فهرست مطالب

Research in Applied Linguistics - Volume:10 Issue: 2, 2019
  • Volume:10 Issue: 2, 2019
  • تاریخ انتشار: 1398/08/10
  • تعداد عناوین: 9
  • Ghazi K. Alnaimat *, Ahmad M. Saidat Pages 3-24

    This study examines the visual aesthetic function of English signs in line with ethnographic approaches as a means of achieving various symbolic and communicative implications in the linguistic landscape (LL) of Jordan. Having coded the data in 6 urban streets of the major Jordanian cities, the social semiotic analysis centers on the visual layout of signs based on the typographical features of English texts and the multimodal interrelationships amongst the typographical characteristics wherein images and drawings are often supplemented to the English letter-forms in decorative manners. These aesthetic resources utilized in the construction of the English signs encourage symbolic ideological meanings of practices and customs related to young femininity, amusement and entertainment values, and shared cultural concepts. After all, this study establishes the aesthetic and ornamental aspect of visual English as a new approach in communicating the symbolic commercial messages in the Jordanian public space for both Arabic- and English-speaking audiences.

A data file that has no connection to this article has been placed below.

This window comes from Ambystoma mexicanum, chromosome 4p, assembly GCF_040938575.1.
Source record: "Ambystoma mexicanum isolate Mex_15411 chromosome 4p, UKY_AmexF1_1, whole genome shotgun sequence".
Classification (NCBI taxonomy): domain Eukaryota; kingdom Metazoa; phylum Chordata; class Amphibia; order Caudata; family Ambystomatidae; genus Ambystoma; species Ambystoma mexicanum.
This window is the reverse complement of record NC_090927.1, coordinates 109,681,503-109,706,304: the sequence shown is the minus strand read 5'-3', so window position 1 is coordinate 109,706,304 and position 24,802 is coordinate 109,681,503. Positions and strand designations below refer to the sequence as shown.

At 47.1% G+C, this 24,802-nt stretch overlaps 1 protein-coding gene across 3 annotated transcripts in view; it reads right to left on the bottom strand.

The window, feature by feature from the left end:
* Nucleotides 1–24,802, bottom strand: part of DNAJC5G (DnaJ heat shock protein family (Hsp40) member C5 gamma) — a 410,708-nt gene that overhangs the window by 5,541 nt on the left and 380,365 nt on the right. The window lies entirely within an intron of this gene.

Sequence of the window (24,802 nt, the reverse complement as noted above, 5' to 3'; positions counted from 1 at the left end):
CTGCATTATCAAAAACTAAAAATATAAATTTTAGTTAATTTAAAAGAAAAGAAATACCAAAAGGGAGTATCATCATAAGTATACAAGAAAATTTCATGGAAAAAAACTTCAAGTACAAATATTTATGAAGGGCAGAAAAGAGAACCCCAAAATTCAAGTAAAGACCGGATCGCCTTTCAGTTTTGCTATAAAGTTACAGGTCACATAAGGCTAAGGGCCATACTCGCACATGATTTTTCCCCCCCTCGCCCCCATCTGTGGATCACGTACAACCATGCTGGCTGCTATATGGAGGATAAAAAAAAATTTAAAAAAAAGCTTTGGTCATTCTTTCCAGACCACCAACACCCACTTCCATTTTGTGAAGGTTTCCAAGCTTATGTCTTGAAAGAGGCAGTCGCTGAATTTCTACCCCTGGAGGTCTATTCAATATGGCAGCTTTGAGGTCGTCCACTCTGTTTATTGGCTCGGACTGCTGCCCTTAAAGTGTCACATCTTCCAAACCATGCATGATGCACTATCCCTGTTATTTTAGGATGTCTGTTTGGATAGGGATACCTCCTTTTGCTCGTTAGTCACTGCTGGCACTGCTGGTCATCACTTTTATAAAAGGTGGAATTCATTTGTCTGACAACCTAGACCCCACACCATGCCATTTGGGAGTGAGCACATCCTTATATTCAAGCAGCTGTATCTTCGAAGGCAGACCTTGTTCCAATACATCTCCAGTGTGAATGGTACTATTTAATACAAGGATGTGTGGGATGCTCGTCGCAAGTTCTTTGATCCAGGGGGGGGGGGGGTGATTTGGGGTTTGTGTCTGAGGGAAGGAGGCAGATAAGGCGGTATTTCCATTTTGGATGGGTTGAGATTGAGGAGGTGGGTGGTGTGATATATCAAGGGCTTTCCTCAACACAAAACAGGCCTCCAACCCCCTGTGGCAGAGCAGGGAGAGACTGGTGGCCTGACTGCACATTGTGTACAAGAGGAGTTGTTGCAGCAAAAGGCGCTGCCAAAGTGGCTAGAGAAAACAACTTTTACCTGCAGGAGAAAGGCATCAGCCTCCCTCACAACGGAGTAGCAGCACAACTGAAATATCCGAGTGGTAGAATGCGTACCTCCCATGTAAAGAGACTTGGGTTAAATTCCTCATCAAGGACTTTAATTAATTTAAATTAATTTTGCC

Keywords: Social Semiotics, Visual Typography, Multimodality, Urban Areas, Symbolic Ideologies, Jordan
  • Asieh Amini, Reza Pishghadam *, Fahime Saboori Pages 25-43
    Given the importance of psychological reactance in social and educational interactions and its influence on language learning/teaching, the present study intended to investigate the relationship among stroke, psychological reactance, and teacher success. To this end, a total number of 300 Iranian English learners from different English language institutes filled out a newly developed scale on psychological reactance along with stroke and teacher success scales. Confirmatory factor analysis (CFA) was exerted to both develop and validate the new scale. Structural equation modeling (SEM) was, then, employed to examine the possible relationships. Results revealed that stroke was a positive predictor of teacher success. Moreover, a negative relationship was found between psychological reactance and teacher success. Findings are discussed and suggestions are provided to pay more attention to the role of psychological reactance in English language teaching/learning.
    Keywords: Teacher Success, Stroke, Psychological Reactance, EFL Teachers, EFL Learners
  • Seyyed Bagher Mirshojaee *, Rahman Sahragard, Seyyed Ayatollah Razmjoo, Alireza Ahmadi Pages 44-69